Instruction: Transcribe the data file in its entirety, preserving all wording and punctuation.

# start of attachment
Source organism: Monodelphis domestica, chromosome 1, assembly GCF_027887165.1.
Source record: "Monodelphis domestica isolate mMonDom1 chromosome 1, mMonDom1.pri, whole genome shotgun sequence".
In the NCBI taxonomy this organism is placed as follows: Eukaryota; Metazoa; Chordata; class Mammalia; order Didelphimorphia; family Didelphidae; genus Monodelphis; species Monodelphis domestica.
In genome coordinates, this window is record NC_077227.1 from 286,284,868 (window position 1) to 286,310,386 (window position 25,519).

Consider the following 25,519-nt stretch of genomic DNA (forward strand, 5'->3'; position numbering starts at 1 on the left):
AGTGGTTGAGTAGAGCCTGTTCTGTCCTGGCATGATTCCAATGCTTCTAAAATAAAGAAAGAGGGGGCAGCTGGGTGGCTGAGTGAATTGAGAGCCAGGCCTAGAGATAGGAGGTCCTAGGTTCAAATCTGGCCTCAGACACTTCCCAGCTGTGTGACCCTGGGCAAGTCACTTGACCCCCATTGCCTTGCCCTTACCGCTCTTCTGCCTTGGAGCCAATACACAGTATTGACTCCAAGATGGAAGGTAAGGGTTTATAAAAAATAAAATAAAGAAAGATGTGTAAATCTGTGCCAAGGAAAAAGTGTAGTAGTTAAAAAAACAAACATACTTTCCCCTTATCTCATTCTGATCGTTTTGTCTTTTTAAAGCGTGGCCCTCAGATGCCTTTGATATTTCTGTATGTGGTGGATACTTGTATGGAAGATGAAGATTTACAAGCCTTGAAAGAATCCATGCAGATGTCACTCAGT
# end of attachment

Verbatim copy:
Source organism: Monodelphis domestica, chromosome 1, assembly GCF_027887165.1.
Source record: "Monodelphis domestica isolate mMonDom1 chromosome 1, mMonDom1.pri, whole genome shotgun sequence".
In the NCBI taxonomy this organism is placed as follows: Eukaryota; Metazoa; Chordata; class Mammalia; order Didelphimorphia; family Didelphidae; genus Monodelphis; species Monodelphis domestica.
In genome coordinates, this window is record NC_077227.1 from 286,284,868 (window position 1) to 286,310,386 (window position 25,519).

Consider the following 25,519-nt stretch of genomic DNA (forward strand, 5'->3'; position numbering starts at 1 on the left):
AGTGGTTGAGTAGAGCCTGTTCTGTCCTGGCATGATTCCAATGCTTCTAAAATAAAGAAAGAGGGGGCAGCTGGGTGGCTGAGTGAATTGAGAGCCAGGCCTAGAGATAGGAGGTCCTAGGTTCAAATCTGGCCTCAGACACTTCCCAGCTGTGTGACCCTGGGCAAGTCACTTGACCCCCATTGCCTTGCCCTTACCGCTCTTCTGCCTTGGAGCCAATACACAGTATTGACTCCAAGATGGAAGGTAAGGGTTTATAAAAAATAAAATAAAGAAAGATGTGTAAATCTGTGCCAAGGAAAAAGTGTAGTAGTTAAAAAAACAAACATACTTTCCCCTTATCTCATTCTGATCGTTTTGTCTTTTTAAAGCGTGGCCCTCAGATGCCTTTGATATTTCTGTATGTGGTGGATACTTGTATGGAAGATGAAGATTTACAAGCCTTGAAAGAATCCATGCAGATGTCACTCAGT